The Netherlands is the country I’ve visited the most, going there eight times between 2011 and 2022. I’ve obsessively visited 31 cities, the Hoge Veluwe national park, and plenty of other places outside cities.
Here are three land use and infrastructure characteristics that continue to fascinate me.
Transportation systems, obviously
Learning about how the Dutch created the safest network of streets for cycling is what started my near-obsession 15 years ago.
Then I went there in 2011 and I got to experience it for myself (photos from that trip).
I think the quality, capacity, likability, and integration of their transportation systems can be summarized best, for Americans who haven’t been there, by learning the results of a Waze survey: People who primarily drive in the Netherlands are more satisfied with the driving in their country than people in other countries are with driving in theirs.
In other words…if you like driving, then you should also care about what the Netherlands because they happened to also create the most driver-friendly transportation system.
Creating land & living with flooded land
As a novice, it’s probably easier to notice and understand how the Dutch create, move, and live with flooded land from above. There have been moments while I was cycling in the country where I’ve ridden past “polders” and former lakes and seas only to realize it later that I had biked through a massively transformed area that appeared entirely natural.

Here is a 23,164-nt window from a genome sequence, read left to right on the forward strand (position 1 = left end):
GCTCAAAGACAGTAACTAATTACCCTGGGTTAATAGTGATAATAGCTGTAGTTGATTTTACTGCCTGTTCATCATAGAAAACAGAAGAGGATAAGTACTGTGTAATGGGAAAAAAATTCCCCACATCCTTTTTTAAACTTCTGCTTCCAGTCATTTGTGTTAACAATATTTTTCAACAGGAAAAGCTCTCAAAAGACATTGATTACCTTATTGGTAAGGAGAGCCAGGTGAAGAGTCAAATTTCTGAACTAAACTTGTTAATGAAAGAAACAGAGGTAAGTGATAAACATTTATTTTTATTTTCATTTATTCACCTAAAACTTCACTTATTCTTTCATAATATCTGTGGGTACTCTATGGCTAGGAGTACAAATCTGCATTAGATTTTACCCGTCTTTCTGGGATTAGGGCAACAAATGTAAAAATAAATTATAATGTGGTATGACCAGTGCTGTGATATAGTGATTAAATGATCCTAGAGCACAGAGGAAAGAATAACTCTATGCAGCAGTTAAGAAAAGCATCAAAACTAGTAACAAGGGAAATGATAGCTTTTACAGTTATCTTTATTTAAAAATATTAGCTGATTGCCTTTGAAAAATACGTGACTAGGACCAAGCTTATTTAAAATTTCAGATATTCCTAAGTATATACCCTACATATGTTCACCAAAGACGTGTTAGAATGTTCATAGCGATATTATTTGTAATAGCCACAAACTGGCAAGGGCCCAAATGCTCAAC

When I lived in Rotterdam for three months in 2016 I tried to visit as many places across the country as I could. I especially wanted to visit Flevopolder, the larger part of the Flevoland province, built from of the sea in 1986 where 317,000 people live.
I visited both major cities on the Flevopolder in the same day, Almere and Lelystad, the capital. I cycled from Almere (photos) to the seafront of Markermeer, and…get this…had to ride uphill because the land is below sea level.
Most Dutchies live below sea level, and the country has massive land and metal engineering works to keep the water in check.
The Dutch, especially in and around Rotterdam, come up with new ways to deal with water and export this knowledge abroad.
While the existing and planned measures should be sufficient until at least 2070, too much uncertainty over the progress of climate change remains afterwards to assess whether the city will truly stay liveable.
Some assessments suggest that if the sea rises by 5m – an estimate in sight within a century, considering the unpredictability of the rate that Greenland and Antarctica’s glacier will melt – Rotterdam will have no other choice but to relocate.“Rotterdam: A bastion against rising sea, for now”
By Zuza Nazaruk
The country may rely on electricity to survive more than most: it’s needed to keep the pumps working, to keep the water in the sea instead of in and over the land.
How productive their agriculture industry is
By land area, the Netherlands is a very small country; it would be the tenth smallest state in the United States. By population, it would be the fifth largest state (17.6 million, greater than Pennsylvania’s 13 million).
Given that, how is it that the Netherlands is the world’s second largest exporter of agricultural products by value, after the United States?
Simple answer: High-quality, high-value, high-demand foodstuffs; space-efficient farming practices, including a significant amount of food grown vertically and in greenhouses. And, I don’t remember if this was in the article, very good transport connections to trading partners through seaports, canals, railways, and motorways.
I was surprised to see that both brands of canned cold brew coffee sold at the convenience store in my apartment building are produced in the Netherlands.